Stephen O’Malley

Sunn review in WIRE by SAVX

Posted: Jun 8, 2009

Sunn O))) Monoliths & Dimensions Southern Lord CD/2xLP

Monoliths & Dimensions is the seventh Sunn O))) album, and their greatest achievement to date. True to previous form, Greg Anderson and Stephen O’Malley have gathered around them a cast of players whose work they hold in high regard – previous collaborators like vocalist Attila Csihar, Australian guitarist/electronics player Oren Ambarchi and Earth guitarist Dylan Carlson, as well as composer/arranger Eyvind Kang and trombonist Julian Priester, whose playing appears on records by Sun Ra, Herbie Hancock and John Coltrane’s Africa/Brass. Their inclusion adds an extra pulsating membrane to the Sunn O))) sound, one that allows the group to usher in elements of modern composition and jazz without either being immediately apparent during the record’s four movements.
Monoliths & Dimensions opens with “Agahartha” where the duo’s now familiar layering of down-tuned guitar chords works as a cleansing ceremony before the real action commences. Suddenly Csihar’s guttural growl appears, a huge swell of smouldering energy pushed to the foreground of the mix, each tongue-curled utterance carefully considered before being released like a dying breath. Behind him buzzes an 11-piece ensemble, their various instruments, including conch shells and a hydrophone, blurring together like a gigantic swarm of flies. This is followed by “Big Church”, a hymn of deconsecration with a spectral arrangement by Kang, where a six-piece choir dovetails with Anderson, O’Malley, Carlson and Ambarchi’s guitars. “Hunters & Gatherers (Cydonia)” is a continuation, only with a male choir backing Csihar’s recitation. Embellished with horns, bombarded with guitars and transcendentally tweaked, it’s the one track that risks falling into over-egged self-parody.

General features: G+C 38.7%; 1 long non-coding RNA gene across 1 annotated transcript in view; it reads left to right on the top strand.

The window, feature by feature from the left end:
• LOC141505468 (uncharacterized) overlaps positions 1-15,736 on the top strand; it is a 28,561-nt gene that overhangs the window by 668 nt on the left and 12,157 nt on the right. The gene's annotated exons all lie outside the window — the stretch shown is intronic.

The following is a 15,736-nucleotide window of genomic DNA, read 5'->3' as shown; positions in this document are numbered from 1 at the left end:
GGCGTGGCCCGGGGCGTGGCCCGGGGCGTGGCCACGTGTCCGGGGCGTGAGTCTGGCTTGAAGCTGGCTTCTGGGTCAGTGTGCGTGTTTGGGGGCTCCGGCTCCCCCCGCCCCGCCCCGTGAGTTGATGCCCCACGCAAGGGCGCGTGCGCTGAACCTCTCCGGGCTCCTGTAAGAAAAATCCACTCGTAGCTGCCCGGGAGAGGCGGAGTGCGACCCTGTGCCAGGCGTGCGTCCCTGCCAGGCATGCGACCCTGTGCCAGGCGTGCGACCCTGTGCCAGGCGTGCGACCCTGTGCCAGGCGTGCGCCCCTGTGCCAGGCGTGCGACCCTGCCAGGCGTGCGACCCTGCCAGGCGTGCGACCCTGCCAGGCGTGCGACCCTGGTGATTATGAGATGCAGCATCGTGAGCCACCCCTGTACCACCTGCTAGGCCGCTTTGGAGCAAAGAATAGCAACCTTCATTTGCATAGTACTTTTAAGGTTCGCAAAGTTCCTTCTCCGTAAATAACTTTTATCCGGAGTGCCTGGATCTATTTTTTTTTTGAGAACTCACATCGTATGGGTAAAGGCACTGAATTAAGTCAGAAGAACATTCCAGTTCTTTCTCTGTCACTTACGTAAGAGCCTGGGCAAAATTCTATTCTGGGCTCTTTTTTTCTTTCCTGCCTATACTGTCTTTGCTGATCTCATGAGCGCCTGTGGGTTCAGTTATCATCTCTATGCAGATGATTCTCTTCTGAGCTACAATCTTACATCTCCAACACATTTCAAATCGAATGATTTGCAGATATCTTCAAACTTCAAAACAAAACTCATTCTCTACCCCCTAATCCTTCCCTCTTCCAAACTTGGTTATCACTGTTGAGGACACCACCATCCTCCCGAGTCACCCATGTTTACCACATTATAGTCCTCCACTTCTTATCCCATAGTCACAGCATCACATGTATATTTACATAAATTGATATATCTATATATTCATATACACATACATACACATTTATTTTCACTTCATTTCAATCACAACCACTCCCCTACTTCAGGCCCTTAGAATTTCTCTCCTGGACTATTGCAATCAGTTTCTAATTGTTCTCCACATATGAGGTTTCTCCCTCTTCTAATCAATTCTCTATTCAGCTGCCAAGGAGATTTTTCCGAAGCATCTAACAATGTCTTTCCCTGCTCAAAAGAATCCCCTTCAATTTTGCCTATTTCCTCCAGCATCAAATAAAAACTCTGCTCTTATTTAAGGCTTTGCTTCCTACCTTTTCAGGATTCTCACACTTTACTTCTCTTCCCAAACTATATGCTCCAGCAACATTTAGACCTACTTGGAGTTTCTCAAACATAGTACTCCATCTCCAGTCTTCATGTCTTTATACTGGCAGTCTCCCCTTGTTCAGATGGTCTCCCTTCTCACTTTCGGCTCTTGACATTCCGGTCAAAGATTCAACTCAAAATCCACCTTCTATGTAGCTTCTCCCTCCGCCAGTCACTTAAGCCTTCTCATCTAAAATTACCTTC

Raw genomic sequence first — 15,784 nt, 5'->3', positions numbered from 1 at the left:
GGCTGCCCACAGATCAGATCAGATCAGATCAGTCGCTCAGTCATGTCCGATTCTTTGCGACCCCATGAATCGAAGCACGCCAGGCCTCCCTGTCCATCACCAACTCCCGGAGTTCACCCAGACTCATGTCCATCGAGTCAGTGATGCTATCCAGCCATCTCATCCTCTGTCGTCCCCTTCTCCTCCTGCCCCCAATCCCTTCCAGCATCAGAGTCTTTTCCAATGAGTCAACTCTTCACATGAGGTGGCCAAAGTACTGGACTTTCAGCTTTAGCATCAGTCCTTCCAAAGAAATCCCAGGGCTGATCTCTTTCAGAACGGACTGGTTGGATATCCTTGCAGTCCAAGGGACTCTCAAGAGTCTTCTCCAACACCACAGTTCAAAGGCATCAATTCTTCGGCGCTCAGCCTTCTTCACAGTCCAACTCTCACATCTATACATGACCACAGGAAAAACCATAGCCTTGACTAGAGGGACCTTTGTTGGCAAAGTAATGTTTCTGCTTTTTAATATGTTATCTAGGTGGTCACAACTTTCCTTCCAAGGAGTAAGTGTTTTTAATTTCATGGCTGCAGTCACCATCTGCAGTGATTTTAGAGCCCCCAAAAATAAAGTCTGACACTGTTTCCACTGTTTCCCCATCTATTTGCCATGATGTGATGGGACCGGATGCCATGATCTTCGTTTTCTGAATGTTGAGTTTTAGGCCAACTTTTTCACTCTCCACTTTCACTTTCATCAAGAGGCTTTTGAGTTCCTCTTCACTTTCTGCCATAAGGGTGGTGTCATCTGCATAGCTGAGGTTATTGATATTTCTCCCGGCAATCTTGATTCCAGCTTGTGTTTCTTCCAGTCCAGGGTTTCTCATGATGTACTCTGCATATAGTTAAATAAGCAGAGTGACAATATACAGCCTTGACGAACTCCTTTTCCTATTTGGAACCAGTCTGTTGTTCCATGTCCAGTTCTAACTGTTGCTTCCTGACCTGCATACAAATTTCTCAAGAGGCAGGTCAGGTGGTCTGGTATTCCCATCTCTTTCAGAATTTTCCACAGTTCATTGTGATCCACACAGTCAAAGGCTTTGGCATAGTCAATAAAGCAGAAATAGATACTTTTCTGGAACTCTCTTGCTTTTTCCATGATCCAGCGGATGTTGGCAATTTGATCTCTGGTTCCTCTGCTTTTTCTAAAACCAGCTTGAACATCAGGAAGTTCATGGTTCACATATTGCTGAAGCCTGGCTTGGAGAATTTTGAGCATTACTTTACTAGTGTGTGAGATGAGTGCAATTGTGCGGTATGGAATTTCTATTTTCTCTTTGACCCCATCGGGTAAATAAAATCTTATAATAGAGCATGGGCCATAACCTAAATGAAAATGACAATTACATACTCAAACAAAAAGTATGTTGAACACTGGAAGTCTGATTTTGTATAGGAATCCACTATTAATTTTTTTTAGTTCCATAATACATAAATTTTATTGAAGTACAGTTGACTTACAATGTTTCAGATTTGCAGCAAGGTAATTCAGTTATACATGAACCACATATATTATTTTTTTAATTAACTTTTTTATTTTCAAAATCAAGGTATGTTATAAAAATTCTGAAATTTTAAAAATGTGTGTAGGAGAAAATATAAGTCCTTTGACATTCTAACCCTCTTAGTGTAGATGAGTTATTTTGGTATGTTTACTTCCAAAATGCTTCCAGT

“Alice”, however, is the album’s masterpiece, a slowly descending instrumental where the guitar chimes gradually break down and succumb to a delicate wash of strings, harp, brass and woodwinds, Priester’s exquisite trombone solo being the perfect conclusion to what is almost a perfect album. For those still suspicious of the group’s cowled performances and allegiance to Black Metal, Monoliths & Dimensions shows that great art knows no boundaries.

Edwin Pouncey